In summary, the research indicates that the best shovel for your body is one that has a secondary handle raised above the shaft. This allows you to stand straighter and it converts you into a first-class lever, resulting in less exertion and more efficient shoveling. The shovel shaft should be curved for better shoveling posture and also full range of hand placement.

Wrapping it up

If you’re looking for a reliable, durable shovel that won’t devastate your back, we recommend the True Temper Ergonomic Mountain Mover with the Stout Backsaver Handle added on. It’s a one-two punch that combines fantastic ergonomics with a durable shovel. If you already have a shovel that you’re happy with, then we still think you should get a Backsaver. Because it actually changes how your body shovels, your back will thank you for years to come.

Footnotes:

1. I spoke with Dr. Asaf Degani, the author of the study, and he made the point that when the secondary handle was fixed, the workers felt a strain in their wrist, but when a 30-degree free rotation was placed on the secondary shaft, the strain was greatly relieved. The rotation allowed the shovelers to basically hang the load off their leading hand and toss it without having to bend that wrist much at all (he likened it to the way a paddle works on a rowboat). Unfortunately, there are no snow shovels that offer a freely rotating secondary handle. Bosse Tools, recent recipients of $60,000 in Kickstarter funds, will be offering a shovel with a secondary handle that can be rotated and locked in place, but it isn’t designed to rotate freely.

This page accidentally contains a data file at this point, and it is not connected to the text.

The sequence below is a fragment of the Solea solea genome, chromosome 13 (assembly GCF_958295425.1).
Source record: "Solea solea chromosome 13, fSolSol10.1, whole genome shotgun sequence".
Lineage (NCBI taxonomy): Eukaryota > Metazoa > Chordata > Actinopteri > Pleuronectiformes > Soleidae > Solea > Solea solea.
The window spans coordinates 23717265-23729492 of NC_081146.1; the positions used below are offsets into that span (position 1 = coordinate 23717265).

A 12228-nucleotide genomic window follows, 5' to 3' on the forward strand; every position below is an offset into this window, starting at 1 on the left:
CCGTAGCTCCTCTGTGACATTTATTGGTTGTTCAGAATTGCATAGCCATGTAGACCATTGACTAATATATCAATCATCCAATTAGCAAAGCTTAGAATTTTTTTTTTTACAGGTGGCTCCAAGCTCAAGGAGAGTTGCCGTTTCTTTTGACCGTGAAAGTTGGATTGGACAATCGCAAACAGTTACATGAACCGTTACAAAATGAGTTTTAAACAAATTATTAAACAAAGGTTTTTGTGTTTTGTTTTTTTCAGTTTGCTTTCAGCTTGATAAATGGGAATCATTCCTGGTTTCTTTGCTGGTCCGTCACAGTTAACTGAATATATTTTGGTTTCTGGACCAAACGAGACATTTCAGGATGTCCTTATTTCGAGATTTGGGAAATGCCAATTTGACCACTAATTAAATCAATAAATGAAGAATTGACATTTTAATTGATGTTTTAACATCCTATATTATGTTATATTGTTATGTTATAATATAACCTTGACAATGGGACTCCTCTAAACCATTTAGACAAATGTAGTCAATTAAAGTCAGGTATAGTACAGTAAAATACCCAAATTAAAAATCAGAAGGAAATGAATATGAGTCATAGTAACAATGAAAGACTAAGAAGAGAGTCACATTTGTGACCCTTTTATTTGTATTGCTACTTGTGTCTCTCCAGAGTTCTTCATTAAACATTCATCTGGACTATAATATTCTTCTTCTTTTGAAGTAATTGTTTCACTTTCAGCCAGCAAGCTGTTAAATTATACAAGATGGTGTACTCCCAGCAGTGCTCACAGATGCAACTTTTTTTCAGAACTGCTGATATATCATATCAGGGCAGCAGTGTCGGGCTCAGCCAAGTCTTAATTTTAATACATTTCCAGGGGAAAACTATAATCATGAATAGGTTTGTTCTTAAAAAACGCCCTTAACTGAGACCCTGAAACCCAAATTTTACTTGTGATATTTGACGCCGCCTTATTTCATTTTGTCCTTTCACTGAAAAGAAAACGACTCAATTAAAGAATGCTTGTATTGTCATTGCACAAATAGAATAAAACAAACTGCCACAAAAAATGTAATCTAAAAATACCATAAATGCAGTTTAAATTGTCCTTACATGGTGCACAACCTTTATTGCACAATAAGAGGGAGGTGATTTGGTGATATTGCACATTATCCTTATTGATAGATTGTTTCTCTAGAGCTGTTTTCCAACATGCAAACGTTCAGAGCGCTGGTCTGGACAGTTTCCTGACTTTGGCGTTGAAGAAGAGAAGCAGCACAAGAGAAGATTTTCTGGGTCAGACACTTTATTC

During our own testing, I monitored for wrist strain with relation to the secondary handles and none of the shovelers had any negative experiences to report. This includes myself after logging 10 hours shoveling snow. Jump back.

2. The McAuley study looked at two different styles of secondary handle: one D-grip like the Degani study and another that runs parallel and in line with the shovel shaft, but raised above it. In terms of back strain alone, the author deemed that the two handle attachments created the same results and that the choice between the two styles would come down to preference. Of the shovels we tested, one had this style of parallel handle and all of the shovelers preferred the perpendicular style. Jump back.

3. A Canadian study compared a bent-shaft design to a standard straight-shaft shovel and actually found that “although it was expected that the activity of the back musculature would be reduced with the ergonomic shovel there was no significant change in the erector spinae EMGs.” Interestingly enough, what they did discover was that the straight-shaft shovel worked the thigh muscles, but relieved the arms, and the bent-shaft shovel worked the arms, but relieved the thighs.

Another study did a similar test pitting a bent-shaft snow shovel against a straight shaft. Appearing in the Proceedings of the Human Factors and Ergonomics Society Annual Meeting and conducted by the Department of Industrial Engineering, University at Buffalo, it confirmed the bent shaft’s ability to wear the arms out. The authors found that “use of a bent-handled shovel tended to result in higher discomfort levels for the left arm.” But unlike the first study, this one found that overall, the bent-handled shovel provided a reduction in motion and bending of the back, which is “not surprising as one’s lower hand was expected to be higher from the ground during the scooping activity due to the design of the shaft.” But as they found out, the only problem is that the shoveler has to compensate for this with added arm exertion. Jump back.